16 February 2024

 

A plant nursery that specialises in cultivating new and unusual species is applying the ethos of nurturing to its workforce too by utilising Farming Connect training courses and knowledge transfer events to fill skills gaps and help its staff develop.

Tucked away in the countryside on the outskirts of Caernarfon, Seiont propagates and grows hundreds of varieties of shrubs and perennial plants, including a big collection of ferns, using cuttings from its own mother stock and from tissue culture imported from laboratories across the globe. 

The team of 13 is headed by managing director Neil Alcock.

He appreciates the value of skills and training opportunities having joined the family-run business as a trainee in 1987.

Having a well-trained, capable team is important for any business, says Neil.

“We have enrolled the staff on several training courses run by Farming Connect, from how to operate a forklift safely, first aid and health and safety to rodent control and manual lifting. All are important in a business like ours,’’ he says.

“Horticulture is an industry which runs on very tight margins, so, to have that helping hand with funded courses really does make a difference.’’

All training courses offered by Farming Connect are subsidised by up to 80% for registered individuals.

Knowledge transfer events run by Farming Connect have also helped the team build on their expertise.

After a site visit to a plant nursery in Hereford last year, the team came back “bursting with ideas’’, says Neil.

Seiont has also been host to Farming Connect events, when horticulture experts David Talbot and Chris Creed led the discussion on biological control methods and peat-free growing last autumn.

“We have been leading the way on peat-free growing but we will need to take this further as Wales transitions away from peat completely, so it is important for us to hear the latest thinking on this,’’ says Neil.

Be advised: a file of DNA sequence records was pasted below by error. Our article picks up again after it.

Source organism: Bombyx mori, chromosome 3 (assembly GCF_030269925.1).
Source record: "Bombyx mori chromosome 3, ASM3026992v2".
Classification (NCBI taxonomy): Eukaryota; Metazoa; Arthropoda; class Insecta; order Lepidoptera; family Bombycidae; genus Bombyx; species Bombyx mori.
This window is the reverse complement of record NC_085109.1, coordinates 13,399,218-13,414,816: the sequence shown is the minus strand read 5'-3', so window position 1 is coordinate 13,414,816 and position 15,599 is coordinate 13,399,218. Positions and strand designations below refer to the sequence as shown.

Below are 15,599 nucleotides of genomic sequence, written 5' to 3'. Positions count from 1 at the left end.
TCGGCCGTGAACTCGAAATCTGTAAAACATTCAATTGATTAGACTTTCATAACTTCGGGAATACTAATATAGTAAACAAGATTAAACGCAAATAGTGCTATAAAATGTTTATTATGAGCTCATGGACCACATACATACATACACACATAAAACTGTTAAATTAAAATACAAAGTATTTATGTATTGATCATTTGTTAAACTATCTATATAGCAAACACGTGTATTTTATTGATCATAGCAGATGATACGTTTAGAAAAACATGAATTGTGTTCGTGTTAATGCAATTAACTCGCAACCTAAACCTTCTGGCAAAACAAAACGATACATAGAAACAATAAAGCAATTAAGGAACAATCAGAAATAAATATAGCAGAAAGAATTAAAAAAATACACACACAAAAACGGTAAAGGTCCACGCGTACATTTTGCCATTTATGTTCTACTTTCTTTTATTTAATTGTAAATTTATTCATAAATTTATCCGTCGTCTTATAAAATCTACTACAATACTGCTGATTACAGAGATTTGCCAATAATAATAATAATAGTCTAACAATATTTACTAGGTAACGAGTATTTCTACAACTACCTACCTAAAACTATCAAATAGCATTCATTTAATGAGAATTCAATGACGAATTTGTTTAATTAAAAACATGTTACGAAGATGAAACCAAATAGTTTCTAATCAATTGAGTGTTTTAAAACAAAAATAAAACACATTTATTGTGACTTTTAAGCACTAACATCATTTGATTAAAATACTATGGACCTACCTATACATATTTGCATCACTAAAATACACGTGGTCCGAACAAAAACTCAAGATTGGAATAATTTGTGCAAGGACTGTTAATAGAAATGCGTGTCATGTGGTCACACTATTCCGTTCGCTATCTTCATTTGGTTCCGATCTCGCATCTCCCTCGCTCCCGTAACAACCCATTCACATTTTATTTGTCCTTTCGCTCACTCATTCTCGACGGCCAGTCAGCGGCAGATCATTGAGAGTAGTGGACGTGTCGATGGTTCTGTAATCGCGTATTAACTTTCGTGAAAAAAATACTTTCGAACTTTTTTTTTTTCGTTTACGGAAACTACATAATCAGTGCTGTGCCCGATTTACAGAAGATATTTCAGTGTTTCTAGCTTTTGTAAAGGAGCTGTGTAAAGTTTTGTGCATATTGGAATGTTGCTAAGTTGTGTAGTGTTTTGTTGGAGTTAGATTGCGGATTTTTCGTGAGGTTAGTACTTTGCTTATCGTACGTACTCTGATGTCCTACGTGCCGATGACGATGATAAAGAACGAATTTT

The event drew growers from across Wales, he adds. “The staff love it when we host open days, they allow them to interact with others in the industry.

“Any business can become insular and blinkered if people don’t get out and see and hear what others are doing and saying.

“Even though we are a very different business to the smaller nurseries who sell direct to the public there are several things that affect us all, such as legislation on plant protection products.’’

Seiont operates on a 25-acre site and has a 3,500m² propagation glasshouse at the heart of the operation.

It sells around half a million plugs annually, and grows others in polytunnels in 9cm pots to supply wholesalers who sell to the retail trade.

Every year new varieties are introduced – more recently Dryopteris Jurassic Gold, a fern with gold foliage that originated from a grower in Dorset.

“We sent the spores to a tissue culture laboratory and those produced tiny plants, we created 20,000 units from those,’’ Neil explains.

Another new variety is a miniature pampas grass, Tiny Pampa, which grow to a diminutive 60cm.

Seiont’s customer portfolio ranges from smaller retailers who grow young plants themselves, to the biggest plant finishers who supply garden centre chains and DIY stores, as well as the nation’s major specialised online retailers.

Introducing new varieties to the market gives Neil and his team a huge sense of achievement.

“There is something very satisfying about going into a retailer and seeing one of our new plants for sale, plants that originated from a cutting or a spore,’’ he says.


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